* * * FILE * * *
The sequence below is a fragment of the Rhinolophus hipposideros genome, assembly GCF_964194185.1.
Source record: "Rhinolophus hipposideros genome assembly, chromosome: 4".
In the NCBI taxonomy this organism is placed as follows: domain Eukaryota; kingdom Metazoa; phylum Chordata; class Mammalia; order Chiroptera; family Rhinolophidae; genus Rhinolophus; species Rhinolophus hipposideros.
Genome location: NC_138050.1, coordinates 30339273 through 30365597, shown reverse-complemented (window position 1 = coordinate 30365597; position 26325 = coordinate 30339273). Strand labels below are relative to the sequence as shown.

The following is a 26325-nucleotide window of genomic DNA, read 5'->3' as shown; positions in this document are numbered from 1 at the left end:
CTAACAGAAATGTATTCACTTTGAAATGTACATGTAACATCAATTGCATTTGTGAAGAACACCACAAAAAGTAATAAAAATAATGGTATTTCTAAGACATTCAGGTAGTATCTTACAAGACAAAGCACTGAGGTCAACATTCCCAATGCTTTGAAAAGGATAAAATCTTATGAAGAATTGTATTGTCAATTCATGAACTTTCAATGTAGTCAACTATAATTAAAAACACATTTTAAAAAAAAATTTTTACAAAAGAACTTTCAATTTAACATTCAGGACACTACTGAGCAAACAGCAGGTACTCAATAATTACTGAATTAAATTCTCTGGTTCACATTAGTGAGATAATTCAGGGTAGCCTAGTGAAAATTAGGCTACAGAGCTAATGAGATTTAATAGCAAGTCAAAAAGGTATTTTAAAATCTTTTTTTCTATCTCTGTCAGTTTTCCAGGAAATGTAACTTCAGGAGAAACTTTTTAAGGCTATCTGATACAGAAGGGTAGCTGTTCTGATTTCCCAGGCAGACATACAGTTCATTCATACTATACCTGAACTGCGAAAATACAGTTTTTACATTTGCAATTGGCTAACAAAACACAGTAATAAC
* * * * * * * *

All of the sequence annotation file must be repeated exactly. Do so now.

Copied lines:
The sequence below is a fragment of the Rhinolophus hipposideros genome, assembly GCF_964194185.1.
Source record: "Rhinolophus hipposideros genome assembly, chromosome: 4".
In the NCBI taxonomy this organism is placed as follows: domain Eukaryota; kingdom Metazoa; phylum Chordata; class Mammalia; order Chiroptera; family Rhinolophidae; genus Rhinolophus; species Rhinolophus hipposideros.
Genome location: NC_138050.1, coordinates 30339273 through 30365597, shown reverse-complemented (window position 1 = coordinate 30365597; position 26325 = coordinate 30339273). Strand labels below are relative to the sequence as shown.

The following is a 26325-nucleotide window of genomic DNA, read 5'->3' as shown; positions in this document are numbered from 1 at the left end:
CTAACAGAAATGTATTCACTTTGAAATGTACATGTAACATCAATTGCATTTGTGAAGAACACCACAAAAAGTAATAAAAATAATGGTATTTCTAAGACATTCAGGTAGTATCTTACAAGACAAAGCACTGAGGTCAACATTCCCAATGCTTTGAAAAGGATAAAATCTTATGAAGAATTGTATTGTCAATTCATGAACTTTCAATGTAGTCAACTATAATTAAAAACACATTTTAAAAAAAAATTTTTACAAAAGAACTTTCAATTTAACATTCAGGACACTACTGAGCAAACAGCAGGTACTCAATAATTACTGAATTAAATTCTCTGGTTCACATTAGTGAGATAATTCAGGGTAGCCTAGTGAAAATTAGGCTACAGAGCTAATGAGATTTAATAGCAAGTCAAAAAGGTATTTTAAAATCTTTTTTTCTATCTCTGTCAGTTTTCCAGGAAATGTAACTTCAGGAGAAACTTTTTAAGGCTATCTGATACAGAAGGGTAGCTGTTCTGATTTCCCAGGCAGACATACAGTTCATTCATACTATACCTGAACTGCGAAAATACAGTTTTTACATTTGCAATTGGCTAACAAAACACAGTAATAAC